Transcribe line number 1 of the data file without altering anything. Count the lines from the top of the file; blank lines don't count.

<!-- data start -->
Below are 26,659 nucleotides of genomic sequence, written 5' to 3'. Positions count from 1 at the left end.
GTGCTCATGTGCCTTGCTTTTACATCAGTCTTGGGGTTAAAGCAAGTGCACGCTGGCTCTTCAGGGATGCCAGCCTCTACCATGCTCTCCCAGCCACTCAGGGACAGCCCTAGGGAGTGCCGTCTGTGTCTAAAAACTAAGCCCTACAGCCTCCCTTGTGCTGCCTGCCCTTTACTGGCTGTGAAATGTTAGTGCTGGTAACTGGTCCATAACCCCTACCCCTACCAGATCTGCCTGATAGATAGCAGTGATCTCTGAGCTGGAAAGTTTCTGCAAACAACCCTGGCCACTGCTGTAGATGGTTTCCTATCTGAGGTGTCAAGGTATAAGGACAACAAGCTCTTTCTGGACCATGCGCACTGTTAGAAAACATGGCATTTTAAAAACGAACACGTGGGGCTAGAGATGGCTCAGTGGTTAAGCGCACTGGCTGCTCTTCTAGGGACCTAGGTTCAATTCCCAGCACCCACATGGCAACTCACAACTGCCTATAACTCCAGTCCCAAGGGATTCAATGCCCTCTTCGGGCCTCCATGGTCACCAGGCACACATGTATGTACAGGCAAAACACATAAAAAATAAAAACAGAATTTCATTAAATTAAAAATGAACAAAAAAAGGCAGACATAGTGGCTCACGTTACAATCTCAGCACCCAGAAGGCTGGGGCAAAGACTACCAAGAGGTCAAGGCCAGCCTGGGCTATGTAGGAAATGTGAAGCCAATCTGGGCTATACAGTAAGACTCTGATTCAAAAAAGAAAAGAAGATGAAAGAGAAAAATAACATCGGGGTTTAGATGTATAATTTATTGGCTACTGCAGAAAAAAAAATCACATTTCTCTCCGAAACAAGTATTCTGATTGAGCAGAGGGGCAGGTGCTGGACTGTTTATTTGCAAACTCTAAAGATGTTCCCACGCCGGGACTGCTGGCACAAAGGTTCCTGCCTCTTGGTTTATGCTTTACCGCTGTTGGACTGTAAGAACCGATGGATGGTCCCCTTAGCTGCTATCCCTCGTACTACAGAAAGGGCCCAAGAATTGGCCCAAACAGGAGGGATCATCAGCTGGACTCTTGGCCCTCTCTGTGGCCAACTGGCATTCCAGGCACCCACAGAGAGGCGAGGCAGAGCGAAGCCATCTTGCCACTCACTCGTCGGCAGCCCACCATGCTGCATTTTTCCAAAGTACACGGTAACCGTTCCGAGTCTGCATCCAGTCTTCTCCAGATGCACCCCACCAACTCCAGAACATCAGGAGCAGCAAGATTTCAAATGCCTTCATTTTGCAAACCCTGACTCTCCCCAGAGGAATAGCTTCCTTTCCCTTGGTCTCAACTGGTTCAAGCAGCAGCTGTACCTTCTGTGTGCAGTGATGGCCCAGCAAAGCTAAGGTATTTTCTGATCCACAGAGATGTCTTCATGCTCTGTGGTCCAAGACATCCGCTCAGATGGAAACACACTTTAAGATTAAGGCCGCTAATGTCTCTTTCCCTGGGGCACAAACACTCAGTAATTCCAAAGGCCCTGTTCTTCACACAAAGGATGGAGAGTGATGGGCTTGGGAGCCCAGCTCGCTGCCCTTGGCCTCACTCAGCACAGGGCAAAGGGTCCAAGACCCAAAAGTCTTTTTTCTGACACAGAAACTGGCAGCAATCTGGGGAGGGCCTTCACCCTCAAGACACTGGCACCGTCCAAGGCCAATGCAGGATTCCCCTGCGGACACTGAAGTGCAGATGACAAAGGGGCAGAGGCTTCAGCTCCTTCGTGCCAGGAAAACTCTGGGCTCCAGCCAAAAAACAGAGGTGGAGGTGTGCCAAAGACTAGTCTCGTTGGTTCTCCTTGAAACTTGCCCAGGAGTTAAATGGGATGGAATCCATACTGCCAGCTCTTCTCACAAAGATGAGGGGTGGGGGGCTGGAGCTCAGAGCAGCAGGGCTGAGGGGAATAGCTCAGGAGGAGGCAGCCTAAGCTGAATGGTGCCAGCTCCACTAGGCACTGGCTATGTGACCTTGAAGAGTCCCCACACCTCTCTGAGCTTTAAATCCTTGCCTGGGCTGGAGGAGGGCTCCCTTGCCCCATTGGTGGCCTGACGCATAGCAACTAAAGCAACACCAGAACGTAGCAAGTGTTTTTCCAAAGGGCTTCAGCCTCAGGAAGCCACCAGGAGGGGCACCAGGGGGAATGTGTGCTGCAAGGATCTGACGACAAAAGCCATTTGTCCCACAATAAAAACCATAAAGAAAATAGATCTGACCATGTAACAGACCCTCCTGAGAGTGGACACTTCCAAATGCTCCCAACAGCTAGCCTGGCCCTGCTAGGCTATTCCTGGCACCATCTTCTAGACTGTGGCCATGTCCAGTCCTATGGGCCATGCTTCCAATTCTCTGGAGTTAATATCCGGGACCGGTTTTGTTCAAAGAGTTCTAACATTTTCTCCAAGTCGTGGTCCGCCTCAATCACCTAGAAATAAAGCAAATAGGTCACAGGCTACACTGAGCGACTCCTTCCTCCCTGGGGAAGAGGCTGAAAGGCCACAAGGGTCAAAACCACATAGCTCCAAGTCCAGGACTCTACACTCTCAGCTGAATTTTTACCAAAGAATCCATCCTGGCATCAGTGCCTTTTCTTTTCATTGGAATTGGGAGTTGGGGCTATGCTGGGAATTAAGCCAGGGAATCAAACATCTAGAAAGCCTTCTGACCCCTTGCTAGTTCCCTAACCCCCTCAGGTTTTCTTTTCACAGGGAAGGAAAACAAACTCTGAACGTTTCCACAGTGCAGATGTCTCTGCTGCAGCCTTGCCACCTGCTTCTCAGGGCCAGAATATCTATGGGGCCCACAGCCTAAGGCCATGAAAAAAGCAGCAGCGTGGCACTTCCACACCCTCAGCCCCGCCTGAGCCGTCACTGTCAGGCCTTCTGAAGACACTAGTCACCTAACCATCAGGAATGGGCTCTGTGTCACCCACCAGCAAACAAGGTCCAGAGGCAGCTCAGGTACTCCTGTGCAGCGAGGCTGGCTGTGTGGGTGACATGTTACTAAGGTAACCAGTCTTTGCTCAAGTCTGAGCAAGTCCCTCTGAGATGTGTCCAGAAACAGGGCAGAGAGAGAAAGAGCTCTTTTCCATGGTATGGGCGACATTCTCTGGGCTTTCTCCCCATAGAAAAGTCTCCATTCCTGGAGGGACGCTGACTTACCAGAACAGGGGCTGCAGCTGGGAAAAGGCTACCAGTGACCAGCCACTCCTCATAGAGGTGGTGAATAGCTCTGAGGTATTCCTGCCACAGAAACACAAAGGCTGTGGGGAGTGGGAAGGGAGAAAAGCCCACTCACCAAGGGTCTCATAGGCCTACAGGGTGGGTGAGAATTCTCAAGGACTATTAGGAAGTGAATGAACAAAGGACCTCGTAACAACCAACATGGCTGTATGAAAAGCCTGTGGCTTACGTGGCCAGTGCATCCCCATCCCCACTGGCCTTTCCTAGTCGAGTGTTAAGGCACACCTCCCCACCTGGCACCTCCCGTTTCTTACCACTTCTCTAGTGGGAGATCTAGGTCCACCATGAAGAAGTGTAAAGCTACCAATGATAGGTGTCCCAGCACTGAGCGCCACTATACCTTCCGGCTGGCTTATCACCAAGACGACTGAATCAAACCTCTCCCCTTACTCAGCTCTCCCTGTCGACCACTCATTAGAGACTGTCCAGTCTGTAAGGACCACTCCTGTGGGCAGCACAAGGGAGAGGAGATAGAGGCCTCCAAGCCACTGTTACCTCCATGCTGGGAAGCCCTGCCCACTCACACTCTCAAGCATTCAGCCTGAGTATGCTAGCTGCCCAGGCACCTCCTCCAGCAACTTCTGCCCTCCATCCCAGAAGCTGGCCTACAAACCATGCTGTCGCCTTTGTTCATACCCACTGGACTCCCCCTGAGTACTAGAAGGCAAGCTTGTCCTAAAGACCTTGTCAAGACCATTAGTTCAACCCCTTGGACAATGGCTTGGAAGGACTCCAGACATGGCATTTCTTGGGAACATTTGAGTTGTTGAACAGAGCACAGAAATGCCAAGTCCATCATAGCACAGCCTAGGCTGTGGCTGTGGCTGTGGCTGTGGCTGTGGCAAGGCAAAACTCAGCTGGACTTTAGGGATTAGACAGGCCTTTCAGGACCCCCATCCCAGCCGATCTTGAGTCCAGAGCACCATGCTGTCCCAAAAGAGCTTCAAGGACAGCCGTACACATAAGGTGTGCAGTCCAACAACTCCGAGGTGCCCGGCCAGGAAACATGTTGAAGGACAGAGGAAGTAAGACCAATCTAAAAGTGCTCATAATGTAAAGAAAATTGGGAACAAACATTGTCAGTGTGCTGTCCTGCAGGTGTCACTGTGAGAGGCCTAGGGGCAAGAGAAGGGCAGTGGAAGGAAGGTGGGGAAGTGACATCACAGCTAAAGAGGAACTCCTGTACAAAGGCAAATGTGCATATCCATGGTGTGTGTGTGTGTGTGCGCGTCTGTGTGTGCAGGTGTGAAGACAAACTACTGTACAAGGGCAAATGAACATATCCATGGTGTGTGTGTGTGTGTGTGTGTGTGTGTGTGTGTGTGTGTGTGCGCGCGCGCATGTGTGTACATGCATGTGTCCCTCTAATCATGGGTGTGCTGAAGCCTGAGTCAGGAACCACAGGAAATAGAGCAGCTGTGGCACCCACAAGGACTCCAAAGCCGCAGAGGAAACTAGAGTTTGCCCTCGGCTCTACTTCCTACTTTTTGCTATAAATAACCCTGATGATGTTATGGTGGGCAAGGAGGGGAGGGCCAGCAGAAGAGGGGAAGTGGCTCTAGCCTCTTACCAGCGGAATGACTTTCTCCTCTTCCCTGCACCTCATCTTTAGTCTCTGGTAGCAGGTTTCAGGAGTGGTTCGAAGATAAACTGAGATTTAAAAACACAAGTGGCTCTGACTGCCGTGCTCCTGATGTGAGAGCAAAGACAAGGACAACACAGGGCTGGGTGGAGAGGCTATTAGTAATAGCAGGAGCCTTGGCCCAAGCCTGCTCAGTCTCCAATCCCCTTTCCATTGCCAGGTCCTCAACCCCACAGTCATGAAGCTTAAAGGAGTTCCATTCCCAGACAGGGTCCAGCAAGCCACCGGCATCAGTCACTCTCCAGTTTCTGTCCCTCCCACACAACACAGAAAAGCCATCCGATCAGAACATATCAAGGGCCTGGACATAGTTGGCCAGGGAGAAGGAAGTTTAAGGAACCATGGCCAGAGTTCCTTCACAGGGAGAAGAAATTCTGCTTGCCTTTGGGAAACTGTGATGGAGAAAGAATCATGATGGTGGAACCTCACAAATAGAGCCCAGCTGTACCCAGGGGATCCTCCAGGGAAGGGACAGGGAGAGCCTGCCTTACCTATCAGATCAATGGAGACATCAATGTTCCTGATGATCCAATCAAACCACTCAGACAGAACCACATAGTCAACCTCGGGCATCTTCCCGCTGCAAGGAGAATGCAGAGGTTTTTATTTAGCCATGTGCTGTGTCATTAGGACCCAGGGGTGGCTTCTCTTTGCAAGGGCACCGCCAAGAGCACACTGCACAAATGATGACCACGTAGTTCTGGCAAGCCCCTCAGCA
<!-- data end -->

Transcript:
Below are 26,659 nucleotides of genomic sequence, written 5' to 3'. Positions count from 1 at the left end.